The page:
I scribbled down those words and stuck them in my pocket just minutes before we left for the trip.  Each morning when I woke up, I transferred the note into the pocket of a new pair of shorts.  Those words formed a solid rigging for my sail.  The paper never left my pocket, but in moments I felt adrift, I fingered its edges and repeated those words to myself.  Then, well, I smiled and kept walking.  One step at a time, I told myself, like a whispering breeze.

Before our long drive home, Jen, Polly and I took a morning walk around the tiny town of Portsmouth.  We discovered some crafty shops and an earthy café.  On an overcast morning, a great cup of coffee can be more powerful than a nor’easter. 

We rerouted ourselves, abandoning I-95 for smoother waters.  A tailwind, it seemed, moved us faster.  We rolled down the windows to watch Massachusetts and Connecticut blow by. 

And finally last night, when I was securely anchored at home, there was an unexpected knock at the door.  It was my brother Mark, inviting me on a quick supermarket trip.  Why not?   I've heard there are gusts (a.k.a. brothers) so strong they can even carry your grocery bags!

Some days you’re just cruisin’.

So, who puts the wind in your sails?


  1. Once again, another though-provoking and inspiring blog post from you!
    I was thinking a lot about wind yesterday--on my bike the wind can be a friend at my back....or, when coming straight at me, a "challenge". I used to think of headwinds as the enemy, but it's better to think of it as a "challenge". On my bike commute yesterday morning, I was battling quite a headwind on the bike path on Lake Michigan.... and found myself audibly swearing at it. I thought a little swearing would release my tension, but it actually made it worse. It only got easier when I made peace with the reality of that wind, and changed my frame of thinking--a headwind isn't an enemy, it's a good workout making me stronger. And then after work, I found myself with a glorious tailwind for most of my commute back home. I was exhausted at the end of the day, and really needed a tailwind. The universe often gives you just what you need. :o) For my next tailwind, I'll remember to smile and keep pedaling, one stroke at a time.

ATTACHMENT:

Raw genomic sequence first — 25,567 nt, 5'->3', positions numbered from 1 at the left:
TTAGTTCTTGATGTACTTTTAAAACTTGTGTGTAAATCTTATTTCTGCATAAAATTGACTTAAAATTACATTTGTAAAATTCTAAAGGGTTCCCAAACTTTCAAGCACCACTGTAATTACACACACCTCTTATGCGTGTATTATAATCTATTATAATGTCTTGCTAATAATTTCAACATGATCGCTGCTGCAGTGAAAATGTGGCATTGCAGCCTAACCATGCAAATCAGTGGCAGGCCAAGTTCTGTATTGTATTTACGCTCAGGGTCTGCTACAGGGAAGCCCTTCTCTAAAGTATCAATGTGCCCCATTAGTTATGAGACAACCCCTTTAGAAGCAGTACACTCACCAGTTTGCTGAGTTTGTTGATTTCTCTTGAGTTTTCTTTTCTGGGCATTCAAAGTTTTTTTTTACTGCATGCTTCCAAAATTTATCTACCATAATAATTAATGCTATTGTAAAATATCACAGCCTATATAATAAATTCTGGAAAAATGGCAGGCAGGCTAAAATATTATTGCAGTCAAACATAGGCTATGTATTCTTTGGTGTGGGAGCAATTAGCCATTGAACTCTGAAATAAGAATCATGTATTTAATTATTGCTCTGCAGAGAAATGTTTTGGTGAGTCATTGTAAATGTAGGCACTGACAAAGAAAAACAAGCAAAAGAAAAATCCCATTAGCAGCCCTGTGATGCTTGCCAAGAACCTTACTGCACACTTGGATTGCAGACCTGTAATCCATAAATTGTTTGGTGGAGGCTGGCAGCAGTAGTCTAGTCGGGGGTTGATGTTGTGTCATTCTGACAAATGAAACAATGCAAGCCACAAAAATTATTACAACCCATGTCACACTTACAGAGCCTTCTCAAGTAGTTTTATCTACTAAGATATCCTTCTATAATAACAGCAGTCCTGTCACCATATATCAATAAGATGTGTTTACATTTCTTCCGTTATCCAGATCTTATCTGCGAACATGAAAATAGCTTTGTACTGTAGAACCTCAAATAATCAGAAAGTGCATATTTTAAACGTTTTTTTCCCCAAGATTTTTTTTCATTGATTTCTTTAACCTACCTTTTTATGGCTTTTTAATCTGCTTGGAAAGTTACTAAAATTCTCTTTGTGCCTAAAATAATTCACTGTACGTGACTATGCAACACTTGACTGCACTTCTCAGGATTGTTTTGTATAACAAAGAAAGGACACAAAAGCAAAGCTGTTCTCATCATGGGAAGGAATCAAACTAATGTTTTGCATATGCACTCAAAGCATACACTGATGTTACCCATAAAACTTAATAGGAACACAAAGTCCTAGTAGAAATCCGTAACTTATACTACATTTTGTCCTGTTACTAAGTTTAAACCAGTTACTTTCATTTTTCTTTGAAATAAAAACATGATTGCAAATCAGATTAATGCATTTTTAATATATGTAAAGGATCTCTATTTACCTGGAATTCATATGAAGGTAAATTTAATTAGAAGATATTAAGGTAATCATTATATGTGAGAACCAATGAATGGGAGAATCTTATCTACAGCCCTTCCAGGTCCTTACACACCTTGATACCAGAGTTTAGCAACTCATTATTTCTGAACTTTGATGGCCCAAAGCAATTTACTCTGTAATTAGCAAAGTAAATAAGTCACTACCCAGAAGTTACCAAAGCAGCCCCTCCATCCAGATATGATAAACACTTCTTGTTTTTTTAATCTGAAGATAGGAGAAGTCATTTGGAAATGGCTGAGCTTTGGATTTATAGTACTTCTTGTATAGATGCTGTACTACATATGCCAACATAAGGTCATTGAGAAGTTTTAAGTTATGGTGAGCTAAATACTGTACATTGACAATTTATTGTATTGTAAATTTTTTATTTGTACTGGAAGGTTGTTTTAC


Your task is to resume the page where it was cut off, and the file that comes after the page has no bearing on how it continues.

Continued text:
Walk on Ricki! You rock!

  2. We've been on enough lakeshore rides together for me to feel that headwind right along with you, Shell! But I have to say that you (and your paper hug and little candles...) got me through too many tough moments to count! You're a wind in my sail, too. Always have been!!

  3. I'm so happy to read about your trip to Maine--all the ups and even the downs. You are an Amazon!

    I'm so glad you went on an adventure. And I hope soon I can go on one with you! I miss you, but I love catching up with you here on the blog. Zak and I are figuring out when we can visit you soon so we can help with chores. :)


  4. I'm figuring maybe we can attach the hose to Zak's belt-loop and let him water the garden! But if he doesn't feel like working for his keep, we can just take him for a walk around the neighborhood! Would love to see ya soon!

  5. You put the wind in my sails every time I visit your blog... You are amazing!

    The Deb in Oregon...